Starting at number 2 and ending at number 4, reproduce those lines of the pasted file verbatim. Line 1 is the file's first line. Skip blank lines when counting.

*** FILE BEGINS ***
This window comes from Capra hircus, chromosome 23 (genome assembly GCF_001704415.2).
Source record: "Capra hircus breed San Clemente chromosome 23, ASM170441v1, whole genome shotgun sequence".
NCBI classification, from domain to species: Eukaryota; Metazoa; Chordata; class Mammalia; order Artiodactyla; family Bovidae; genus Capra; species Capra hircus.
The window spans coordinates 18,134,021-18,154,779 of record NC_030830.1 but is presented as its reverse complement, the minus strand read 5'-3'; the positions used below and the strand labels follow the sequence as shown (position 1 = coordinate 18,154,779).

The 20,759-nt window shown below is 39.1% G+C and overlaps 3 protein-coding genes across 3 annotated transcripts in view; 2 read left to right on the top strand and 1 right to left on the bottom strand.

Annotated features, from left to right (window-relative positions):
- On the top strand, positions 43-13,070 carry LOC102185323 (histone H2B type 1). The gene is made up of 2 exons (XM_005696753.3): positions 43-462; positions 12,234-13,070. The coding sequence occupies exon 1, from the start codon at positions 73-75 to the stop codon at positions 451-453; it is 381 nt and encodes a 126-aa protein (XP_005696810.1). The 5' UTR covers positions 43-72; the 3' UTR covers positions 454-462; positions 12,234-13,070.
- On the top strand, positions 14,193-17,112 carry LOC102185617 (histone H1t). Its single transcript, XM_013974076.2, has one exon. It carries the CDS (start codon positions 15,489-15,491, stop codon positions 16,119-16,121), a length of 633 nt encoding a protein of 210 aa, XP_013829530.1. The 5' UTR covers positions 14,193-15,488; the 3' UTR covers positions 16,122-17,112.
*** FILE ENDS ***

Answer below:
Source record: "Capra hircus breed San Clemente chromosome 23, ASM170441v1, whole genome shotgun sequence".
NCBI classification, from domain to species: Eukaryota; Metazoa; Chordata; class Mammalia; order Artiodactyla; family Bovidae; genus Capra; species Capra hircus.
The window spans coordinates 18,134,021-18,154,779 of record NC_030830.1 but is presented as its reverse complement, the minus strand read 5'-3'; the positions used below and the strand labels follow the sequence as shown (position 1 = coordinate 18,154,779).